JPMorgan Fears Gamma-Imbalance 'Fragility-Events' In These Stocks

 

Single stock option gamma imbalances have become a focus for market participants recently amid concerns of the role they may have played in recent price and volatility spikes in Technology stocks, and most recently in high short interest stocks. 

Specifically, SoftBank's “Gamma Whale,” which has now been replaced by Reddit-Raiders, provides a lesson on how a gamma squeeze operatesBefore explaining the scheme, we define option Delta and Gamma. As a quick reminder, we explained previously, delta quantifies the rate of change of the options price per the change in the underlying stock price. A delta of .50 means the option price will increase 50 cents for every $1 in the stock.

Delta is not a linear function, meaning it will not change proportionately with the stock price. Gamma quantifies how Delta will change per the change in the stock price. The chart below shows the non-linear “S-like” shape of Delta and the Gamma curve that warps it.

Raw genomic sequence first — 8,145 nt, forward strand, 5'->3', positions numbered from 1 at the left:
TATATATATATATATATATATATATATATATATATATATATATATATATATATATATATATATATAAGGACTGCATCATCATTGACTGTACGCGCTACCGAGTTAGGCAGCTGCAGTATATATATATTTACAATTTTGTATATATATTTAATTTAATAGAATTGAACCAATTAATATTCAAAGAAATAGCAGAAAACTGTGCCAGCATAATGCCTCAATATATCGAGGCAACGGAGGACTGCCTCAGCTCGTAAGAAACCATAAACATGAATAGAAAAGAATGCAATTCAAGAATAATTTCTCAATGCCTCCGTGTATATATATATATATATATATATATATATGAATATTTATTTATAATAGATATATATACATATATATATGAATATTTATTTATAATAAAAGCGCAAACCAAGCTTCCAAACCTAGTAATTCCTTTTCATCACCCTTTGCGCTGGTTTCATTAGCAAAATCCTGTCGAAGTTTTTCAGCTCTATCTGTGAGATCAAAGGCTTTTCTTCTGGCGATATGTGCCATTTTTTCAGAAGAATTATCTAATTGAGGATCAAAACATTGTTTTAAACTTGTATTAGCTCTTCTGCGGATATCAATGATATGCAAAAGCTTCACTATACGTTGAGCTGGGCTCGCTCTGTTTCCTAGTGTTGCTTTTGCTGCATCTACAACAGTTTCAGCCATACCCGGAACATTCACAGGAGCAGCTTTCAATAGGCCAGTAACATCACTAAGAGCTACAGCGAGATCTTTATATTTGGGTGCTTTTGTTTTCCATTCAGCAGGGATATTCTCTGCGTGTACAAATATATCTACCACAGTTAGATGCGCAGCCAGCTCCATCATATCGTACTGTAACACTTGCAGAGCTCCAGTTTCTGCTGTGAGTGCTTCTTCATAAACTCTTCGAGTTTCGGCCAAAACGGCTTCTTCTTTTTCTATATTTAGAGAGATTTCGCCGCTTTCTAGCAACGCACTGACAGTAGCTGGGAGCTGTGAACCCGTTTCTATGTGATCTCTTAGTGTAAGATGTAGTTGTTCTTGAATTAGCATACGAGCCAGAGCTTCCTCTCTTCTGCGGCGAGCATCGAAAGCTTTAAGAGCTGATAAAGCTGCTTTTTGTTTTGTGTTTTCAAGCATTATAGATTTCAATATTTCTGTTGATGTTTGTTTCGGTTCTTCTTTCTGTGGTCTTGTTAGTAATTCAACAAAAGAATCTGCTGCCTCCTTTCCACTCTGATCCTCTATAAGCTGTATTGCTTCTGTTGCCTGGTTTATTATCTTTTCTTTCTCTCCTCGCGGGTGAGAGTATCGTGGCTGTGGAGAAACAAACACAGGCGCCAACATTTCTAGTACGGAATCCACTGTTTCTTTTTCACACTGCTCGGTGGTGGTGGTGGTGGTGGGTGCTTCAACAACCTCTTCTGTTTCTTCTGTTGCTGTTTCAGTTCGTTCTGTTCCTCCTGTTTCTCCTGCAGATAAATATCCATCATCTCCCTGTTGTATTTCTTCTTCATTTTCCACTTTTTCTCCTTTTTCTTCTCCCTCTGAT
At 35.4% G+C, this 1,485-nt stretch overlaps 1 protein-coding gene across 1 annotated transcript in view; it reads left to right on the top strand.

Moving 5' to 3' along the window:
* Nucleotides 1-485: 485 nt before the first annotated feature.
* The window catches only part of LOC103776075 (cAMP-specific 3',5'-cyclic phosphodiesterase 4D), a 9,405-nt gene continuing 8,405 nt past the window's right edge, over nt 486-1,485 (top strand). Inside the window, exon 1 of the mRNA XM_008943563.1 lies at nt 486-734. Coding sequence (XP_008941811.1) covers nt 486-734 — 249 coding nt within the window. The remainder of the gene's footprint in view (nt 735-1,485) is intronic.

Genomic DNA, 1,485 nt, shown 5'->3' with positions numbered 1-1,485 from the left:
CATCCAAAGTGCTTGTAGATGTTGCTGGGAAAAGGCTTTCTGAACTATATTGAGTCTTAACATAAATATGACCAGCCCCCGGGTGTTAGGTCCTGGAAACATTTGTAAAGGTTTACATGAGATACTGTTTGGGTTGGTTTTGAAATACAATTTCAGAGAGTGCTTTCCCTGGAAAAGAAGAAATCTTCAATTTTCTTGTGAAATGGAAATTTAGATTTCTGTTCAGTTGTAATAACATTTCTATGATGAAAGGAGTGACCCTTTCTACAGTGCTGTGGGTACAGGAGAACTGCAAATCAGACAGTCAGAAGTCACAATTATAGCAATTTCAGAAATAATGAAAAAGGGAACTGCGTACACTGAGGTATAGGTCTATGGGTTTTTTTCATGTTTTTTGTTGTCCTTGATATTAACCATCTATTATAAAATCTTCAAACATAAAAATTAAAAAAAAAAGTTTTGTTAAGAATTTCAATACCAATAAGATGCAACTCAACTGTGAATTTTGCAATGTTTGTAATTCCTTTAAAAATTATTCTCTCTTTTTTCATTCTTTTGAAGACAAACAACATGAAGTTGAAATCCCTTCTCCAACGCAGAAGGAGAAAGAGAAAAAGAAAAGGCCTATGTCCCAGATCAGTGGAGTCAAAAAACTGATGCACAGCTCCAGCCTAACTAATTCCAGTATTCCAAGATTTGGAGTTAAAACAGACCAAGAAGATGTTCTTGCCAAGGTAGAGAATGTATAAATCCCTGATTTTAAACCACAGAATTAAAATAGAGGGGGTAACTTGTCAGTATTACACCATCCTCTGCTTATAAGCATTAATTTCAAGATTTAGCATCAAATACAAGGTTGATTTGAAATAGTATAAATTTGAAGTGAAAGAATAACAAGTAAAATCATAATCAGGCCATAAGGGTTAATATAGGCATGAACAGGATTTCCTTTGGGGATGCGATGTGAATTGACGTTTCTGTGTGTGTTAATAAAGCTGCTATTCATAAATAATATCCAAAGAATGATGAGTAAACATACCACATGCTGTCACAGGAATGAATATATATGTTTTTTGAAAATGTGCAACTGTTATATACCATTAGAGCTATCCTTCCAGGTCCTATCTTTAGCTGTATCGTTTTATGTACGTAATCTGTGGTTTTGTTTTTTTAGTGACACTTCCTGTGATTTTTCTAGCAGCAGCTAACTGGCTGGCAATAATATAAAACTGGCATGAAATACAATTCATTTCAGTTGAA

Options trade on leverage of sorts as a relatively small option premium can control many shares. In most cases, the premium is a tiny fraction of the price of the underlying shares. However, if the option is in the money at expiration, the option’s holder takes delivery of the underlying stock and must pay fully for the shares. In most cases, options traders sell the option or roll it to a future month to avoid payment.

A Gamma squeeze relies on the hedging actions of options dealers.

The banks and brokers who are the largest sellers of options must hedge their trades. Most dynamically hedge, meaning they frequently adjust the hedge amount according to the Delta of the option. If the Delta is .35, then they buy 35 shares for every option contract they are short. If the Delta then rises to .40, they buy five more shares. Conversely, they sell when the Delta falls.

If the Whale buys enough calls, they can trigger a Gamma squeeze. The option purchases force the dealers to buy the stock, which pushes the share price higher. As this happens, the dealers’ buying activity increases the Delta at a non-linear rate (gamma). In circular fashion dealers then must buy more of the stock, and on and on.

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